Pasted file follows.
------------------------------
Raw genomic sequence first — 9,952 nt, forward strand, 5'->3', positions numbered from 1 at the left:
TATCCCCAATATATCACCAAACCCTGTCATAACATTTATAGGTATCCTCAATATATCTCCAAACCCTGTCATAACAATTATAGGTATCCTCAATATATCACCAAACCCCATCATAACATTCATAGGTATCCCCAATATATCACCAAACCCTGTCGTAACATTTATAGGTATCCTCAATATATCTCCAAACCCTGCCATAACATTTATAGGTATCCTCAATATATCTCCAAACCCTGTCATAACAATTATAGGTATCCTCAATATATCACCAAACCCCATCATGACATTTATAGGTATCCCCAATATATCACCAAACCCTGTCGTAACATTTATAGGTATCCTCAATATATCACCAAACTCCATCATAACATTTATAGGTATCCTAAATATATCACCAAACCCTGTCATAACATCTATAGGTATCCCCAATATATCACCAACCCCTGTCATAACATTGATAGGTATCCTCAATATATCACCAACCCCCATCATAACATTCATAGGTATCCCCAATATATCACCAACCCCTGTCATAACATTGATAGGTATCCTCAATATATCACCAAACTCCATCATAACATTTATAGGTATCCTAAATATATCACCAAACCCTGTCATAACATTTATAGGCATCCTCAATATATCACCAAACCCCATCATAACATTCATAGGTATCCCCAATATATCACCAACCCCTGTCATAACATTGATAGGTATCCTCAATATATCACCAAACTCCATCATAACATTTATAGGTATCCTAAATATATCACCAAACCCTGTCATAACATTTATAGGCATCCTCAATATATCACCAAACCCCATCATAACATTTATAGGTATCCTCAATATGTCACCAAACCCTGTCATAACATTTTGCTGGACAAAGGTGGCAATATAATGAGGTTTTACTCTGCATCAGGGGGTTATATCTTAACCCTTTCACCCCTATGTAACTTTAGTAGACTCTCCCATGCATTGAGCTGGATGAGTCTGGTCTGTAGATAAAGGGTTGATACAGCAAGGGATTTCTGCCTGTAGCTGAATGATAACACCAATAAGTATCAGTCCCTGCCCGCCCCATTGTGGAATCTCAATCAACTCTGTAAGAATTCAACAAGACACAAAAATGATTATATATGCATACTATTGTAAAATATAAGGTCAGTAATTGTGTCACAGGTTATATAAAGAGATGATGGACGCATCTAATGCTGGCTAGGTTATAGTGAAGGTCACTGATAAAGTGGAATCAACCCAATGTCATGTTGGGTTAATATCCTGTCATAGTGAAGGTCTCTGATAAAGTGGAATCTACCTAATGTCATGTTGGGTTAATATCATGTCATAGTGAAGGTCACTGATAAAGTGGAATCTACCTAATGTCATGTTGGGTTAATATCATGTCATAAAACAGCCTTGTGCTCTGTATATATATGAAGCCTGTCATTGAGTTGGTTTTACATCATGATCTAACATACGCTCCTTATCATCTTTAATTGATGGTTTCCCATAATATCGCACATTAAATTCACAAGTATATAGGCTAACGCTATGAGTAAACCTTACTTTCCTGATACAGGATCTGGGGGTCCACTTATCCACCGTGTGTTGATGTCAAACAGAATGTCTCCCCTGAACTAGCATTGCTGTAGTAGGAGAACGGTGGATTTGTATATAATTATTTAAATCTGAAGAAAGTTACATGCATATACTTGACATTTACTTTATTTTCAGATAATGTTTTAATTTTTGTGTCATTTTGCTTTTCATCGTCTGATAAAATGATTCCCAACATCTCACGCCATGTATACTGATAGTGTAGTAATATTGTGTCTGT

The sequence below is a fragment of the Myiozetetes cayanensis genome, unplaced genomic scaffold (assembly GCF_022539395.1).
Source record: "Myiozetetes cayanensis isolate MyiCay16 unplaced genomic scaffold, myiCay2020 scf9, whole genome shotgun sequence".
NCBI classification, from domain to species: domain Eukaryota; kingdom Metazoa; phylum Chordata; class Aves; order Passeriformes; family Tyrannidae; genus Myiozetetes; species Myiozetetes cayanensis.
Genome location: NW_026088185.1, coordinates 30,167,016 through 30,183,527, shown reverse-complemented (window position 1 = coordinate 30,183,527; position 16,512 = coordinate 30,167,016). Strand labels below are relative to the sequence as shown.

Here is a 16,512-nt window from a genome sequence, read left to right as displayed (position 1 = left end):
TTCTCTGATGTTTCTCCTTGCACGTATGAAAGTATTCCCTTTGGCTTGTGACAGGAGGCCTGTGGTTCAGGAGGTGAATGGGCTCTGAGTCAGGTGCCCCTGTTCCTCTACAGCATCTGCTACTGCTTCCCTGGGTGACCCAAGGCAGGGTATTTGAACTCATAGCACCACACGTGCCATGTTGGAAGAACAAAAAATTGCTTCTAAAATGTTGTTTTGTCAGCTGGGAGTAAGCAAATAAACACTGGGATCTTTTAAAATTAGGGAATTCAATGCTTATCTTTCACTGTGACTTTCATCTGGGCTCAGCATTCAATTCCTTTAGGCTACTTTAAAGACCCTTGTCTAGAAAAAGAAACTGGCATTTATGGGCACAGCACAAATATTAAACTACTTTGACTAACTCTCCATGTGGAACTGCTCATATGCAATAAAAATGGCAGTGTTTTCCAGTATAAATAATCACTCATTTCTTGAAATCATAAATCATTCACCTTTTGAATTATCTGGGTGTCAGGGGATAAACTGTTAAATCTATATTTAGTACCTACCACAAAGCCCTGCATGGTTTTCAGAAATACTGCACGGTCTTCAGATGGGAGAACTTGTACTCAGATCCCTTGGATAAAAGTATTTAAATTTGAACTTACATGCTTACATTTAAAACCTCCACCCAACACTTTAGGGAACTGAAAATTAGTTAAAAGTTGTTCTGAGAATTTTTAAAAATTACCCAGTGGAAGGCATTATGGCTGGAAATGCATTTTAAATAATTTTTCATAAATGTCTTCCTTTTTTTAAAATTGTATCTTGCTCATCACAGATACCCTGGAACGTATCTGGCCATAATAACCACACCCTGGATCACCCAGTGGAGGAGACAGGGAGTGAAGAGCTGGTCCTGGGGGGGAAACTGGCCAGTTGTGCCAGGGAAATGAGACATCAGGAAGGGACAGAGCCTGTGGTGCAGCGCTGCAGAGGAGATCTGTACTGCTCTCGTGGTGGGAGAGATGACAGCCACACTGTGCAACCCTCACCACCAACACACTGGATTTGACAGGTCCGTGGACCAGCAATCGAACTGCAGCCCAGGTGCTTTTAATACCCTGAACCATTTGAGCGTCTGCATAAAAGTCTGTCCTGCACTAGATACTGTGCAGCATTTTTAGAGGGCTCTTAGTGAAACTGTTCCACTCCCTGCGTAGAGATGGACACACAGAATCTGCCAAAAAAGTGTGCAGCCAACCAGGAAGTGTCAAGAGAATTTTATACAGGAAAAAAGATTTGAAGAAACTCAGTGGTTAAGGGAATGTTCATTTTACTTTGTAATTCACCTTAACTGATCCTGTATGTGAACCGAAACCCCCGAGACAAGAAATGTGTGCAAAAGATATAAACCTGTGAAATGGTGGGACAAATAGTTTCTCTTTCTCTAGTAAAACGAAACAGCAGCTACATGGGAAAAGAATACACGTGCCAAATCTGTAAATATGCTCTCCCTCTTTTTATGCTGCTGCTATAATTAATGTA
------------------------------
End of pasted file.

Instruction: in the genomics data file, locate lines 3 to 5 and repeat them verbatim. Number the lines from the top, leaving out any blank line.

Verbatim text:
The sequence below is a fragment of the Myiozetetes cayanensis genome, unplaced genomic scaffold (assembly GCF_022539395.1).
Source record: "Myiozetetes cayanensis isolate MyiCay16 unplaced genomic scaffold, myiCay2020 scf9, whole genome shotgun sequence".
NCBI classification, from domain to species: domain Eukaryota; kingdom Metazoa; phylum Chordata; class Aves; order Passeriformes; family Tyrannidae; genus Myiozetetes; species Myiozetetes cayanensis.